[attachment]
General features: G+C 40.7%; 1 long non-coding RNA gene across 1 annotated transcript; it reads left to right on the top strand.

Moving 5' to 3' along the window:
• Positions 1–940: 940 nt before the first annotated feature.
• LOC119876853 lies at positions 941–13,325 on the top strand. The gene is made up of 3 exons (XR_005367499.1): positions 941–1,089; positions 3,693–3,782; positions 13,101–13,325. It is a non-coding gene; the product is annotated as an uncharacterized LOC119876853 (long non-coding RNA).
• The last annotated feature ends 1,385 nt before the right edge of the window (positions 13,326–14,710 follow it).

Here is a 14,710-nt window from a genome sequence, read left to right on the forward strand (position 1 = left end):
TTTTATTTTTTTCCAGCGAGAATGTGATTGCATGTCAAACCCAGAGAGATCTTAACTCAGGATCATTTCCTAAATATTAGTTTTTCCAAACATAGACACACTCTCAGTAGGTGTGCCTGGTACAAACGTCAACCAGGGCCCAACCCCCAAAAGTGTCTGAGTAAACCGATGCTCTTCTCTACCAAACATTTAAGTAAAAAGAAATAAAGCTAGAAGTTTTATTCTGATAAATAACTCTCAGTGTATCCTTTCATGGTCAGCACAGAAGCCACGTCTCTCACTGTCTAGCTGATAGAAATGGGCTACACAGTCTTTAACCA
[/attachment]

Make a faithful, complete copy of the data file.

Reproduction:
General features: G+C 40.7%; 1 long non-coding RNA gene across 1 annotated transcript; it reads left to right on the top strand.

Moving 5' to 3' along the window:
• Positions 1–940: 940 nt before the first annotated feature.
• LOC119876853 lies at positions 941–13,325 on the top strand. The gene is made up of 3 exons (XR_005367499.1): positions 941–1,089; positions 3,693–3,782; positions 13,101–13,325. It is a non-coding gene; the product is annotated as an uncharacterized LOC119876853 (long non-coding RNA).
• The last annotated feature ends 1,385 nt before the right edge of the window (positions 13,326–14,710 follow it).

Here is a 14,710-nt window from a genome sequence, read left to right on the forward strand (position 1 = left end):
TTTTATTTTTTTCCAGCGAGAATGTGATTGCATGTCAAACCCAGAGAGATCTTAACTCAGGATCATTTCCTAAATATTAGTTTTTCCAAACATAGACACACTCTCAGTAGGTGTGCCTGGTACAAACGTCAACCAGGGCCCAACCCCCAAAAGTGTCTGAGTAAACCGATGCTCTTCTCTACCAAACATTTAAGTAAAAAGAAATAAAGCTAGAAGTTTTATTCTGATAAATAACTCTCAGTGTATCCTTTCATGGTCAGCACAGAAGCCACGTCTCTCACTGTCTAGCTGATAGAAATGGGCTACACAGTCTTTAACCA